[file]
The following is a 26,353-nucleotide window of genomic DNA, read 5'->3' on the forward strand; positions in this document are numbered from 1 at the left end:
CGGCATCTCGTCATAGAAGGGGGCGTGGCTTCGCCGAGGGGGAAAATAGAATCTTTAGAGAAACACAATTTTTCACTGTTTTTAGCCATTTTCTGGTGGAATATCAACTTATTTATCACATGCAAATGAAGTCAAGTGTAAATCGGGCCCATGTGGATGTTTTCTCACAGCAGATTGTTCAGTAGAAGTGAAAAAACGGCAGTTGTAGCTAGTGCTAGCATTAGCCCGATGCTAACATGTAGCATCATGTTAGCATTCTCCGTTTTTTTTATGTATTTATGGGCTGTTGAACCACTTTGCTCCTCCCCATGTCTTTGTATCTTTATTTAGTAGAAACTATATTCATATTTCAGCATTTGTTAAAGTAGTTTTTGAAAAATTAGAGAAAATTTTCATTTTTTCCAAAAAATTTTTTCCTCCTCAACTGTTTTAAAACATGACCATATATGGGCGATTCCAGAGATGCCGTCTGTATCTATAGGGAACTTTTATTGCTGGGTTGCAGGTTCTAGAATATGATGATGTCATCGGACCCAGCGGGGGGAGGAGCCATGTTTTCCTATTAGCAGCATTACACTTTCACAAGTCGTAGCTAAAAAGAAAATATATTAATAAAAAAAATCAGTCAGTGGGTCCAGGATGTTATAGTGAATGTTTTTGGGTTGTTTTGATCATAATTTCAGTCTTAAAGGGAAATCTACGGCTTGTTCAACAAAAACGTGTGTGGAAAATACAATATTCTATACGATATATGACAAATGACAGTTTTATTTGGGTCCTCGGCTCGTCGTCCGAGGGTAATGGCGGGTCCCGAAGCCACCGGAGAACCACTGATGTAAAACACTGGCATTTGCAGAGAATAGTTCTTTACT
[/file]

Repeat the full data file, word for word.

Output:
The following is a 26,353-nucleotide window of genomic DNA, read 5'->3' on the forward strand; positions in this document are numbered from 1 at the left end:
CGGCATCTCGTCATAGAAGGGGGCGTGGCTTCGCCGAGGGGGAAAATAGAATCTTTAGAGAAACACAATTTTTCACTGTTTTTAGCCATTTTCTGGTGGAATATCAACTTATTTATCACATGCAAATGAAGTCAAGTGTAAATCGGGCCCATGTGGATGTTTTCTCACAGCAGATTGTTCAGTAGAAGTGAAAAAACGGCAGTTGTAGCTAGTGCTAGCATTAGCCCGATGCTAACATGTAGCATCATGTTAGCATTCTCCGTTTTTTTTATGTATTTATGGGCTGTTGAACCACTTTGCTCCTCCCCATGTCTTTGTATCTTTATTTAGTAGAAACTATATTCATATTTCAGCATTTGTTAAAGTAGTTTTTGAAAAATTAGAGAAAATTTTCATTTTTTCCAAAAAATTTTTTCCTCCTCAACTGTTTTAAAACATGACCATATATGGGCGATTCCAGAGATGCCGTCTGTATCTATAGGGAACTTTTATTGCTGGGTTGCAGGTTCTAGAATATGATGATGTCATCGGACCCAGCGGGGGGAGGAGCCATGTTTTCCTATTAGCAGCATTACACTTTCACAAGTCGTAGCTAAAAAGAAAATATATTAATAAAAAAAATCAGTCAGTGGGTCCAGGATGTTATAGTGAATGTTTTTGGGTTGTTTTGATCATAATTTCAGTCTTAAAGGGAAATCTACGGCTTGTTCAACAAAAACGTGTGTGGAAAATACAATATTCTATACGATATATGACAAATGACAGTTTTATTTGGGTCCTCGGCTCGTCGTCCGAGGGTAATGGCGGGTCCCGAAGCCACCGGAGAACCACTGATGTAAAACACTGGCATTTGCAGAGAATAGTTCTTTACT